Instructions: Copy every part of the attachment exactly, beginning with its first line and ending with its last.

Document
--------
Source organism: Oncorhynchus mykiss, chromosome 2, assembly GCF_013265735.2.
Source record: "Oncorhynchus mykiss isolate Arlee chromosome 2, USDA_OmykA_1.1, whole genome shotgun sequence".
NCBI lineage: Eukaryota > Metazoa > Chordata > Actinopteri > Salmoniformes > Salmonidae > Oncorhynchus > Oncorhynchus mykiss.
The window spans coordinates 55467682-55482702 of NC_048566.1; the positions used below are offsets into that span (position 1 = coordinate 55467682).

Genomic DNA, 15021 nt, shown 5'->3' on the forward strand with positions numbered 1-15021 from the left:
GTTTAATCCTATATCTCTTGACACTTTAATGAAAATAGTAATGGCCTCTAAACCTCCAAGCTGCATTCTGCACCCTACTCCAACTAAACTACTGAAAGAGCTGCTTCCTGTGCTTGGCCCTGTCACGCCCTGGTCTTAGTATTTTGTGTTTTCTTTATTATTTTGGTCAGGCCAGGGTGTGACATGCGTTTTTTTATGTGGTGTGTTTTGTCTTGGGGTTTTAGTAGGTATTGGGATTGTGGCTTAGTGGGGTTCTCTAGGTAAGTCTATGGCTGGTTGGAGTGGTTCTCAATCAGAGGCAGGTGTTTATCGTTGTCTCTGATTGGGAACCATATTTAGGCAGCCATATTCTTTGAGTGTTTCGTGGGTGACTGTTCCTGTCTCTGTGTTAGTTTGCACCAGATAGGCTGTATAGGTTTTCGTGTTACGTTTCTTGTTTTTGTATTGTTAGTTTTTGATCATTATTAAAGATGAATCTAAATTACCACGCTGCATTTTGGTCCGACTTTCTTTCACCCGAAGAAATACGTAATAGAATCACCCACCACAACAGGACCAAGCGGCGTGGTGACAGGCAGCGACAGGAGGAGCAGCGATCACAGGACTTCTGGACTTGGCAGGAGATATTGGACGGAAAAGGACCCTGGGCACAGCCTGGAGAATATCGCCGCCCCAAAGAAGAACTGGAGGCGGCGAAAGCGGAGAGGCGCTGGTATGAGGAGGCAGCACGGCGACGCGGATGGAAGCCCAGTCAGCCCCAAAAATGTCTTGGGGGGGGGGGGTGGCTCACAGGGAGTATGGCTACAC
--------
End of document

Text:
Source organism: Oncorhynchus mykiss, chromosome 2, assembly GCF_013265735.2.
Source record: "Oncorhynchus mykiss isolate Arlee chromosome 2, USDA_OmykA_1.1, whole genome shotgun sequence".
NCBI lineage: Eukaryota > Metazoa > Chordata > Actinopteri > Salmoniformes > Salmonidae > Oncorhynchus > Oncorhynchus mykiss.
The window spans coordinates 55467682-55482702 of NC_048566.1; the positions used below are offsets into that span (position 1 = coordinate 55467682).

Genomic DNA, 15021 nt, shown 5'->3' on the forward strand with positions numbered 1-15021 from the left:
GTTTAATCCTATATCTCTTGACACTTTAATGAAAATAGTAATGGCCTCTAAACCTCCAAGCTGCATTCTGCACCCTACTCCAACTAAACTACTGAAAGAGCTGCTTCCTGTGCTTGGCCCTGTCACGCCCTGGTCTTAGTATTTTGTGTTTTCTTTATTATTTTGGTCAGGCCAGGGTGTGACATGCGTTTTTTTATGTGGTGTGTTTTGTCTTGGGGTTTTAGTAGGTATTGGGATTGTGGCTTAGTGGGGTTCTCTAGGTAAGTCTATGGCTGGTTGGAGTGGTTCTCAATCAGAGGCAGGTGTTTATCGTTGTCTCTGATTGGGAACCATATTTAGGCAGCCATATTCTTTGAGTGTTTCGTGGGTGACTGTTCCTGTCTCTGTGTTAGTTTGCACCAGATAGGCTGTATAGGTTTTCGTGTTACGTTTCTTGTTTTTGTATTGTTAGTTTTTGATCATTATTAAAGATGAATCTAAATTACCACGCTGCATTTTGGTCCGACTTTCTTTCACCCGAAGAAATACGTAATAGAATCACCCACCACAACAGGACCAAGCGGCGTGGTGACAGGCAGCGACAGGAGGAGCAGCGATCACAGGACTTCTGGACTTGGCAGGAGATATTGGACGGAAAAGGACCCTGGGCACAGCCTGGAGAATATCGCCGCCCCAAAGAAGAACTGGAGGCGGCGAAAGCGGAGAGGCGCTGGTATGAGGAGGCAGCACGGCGACGCGGATGGAAGCCCAGTCAGCCCCAAAAATGTCTTGGGGGGGGGGGGTGGCTCACAGGGAGTATGGCTACAC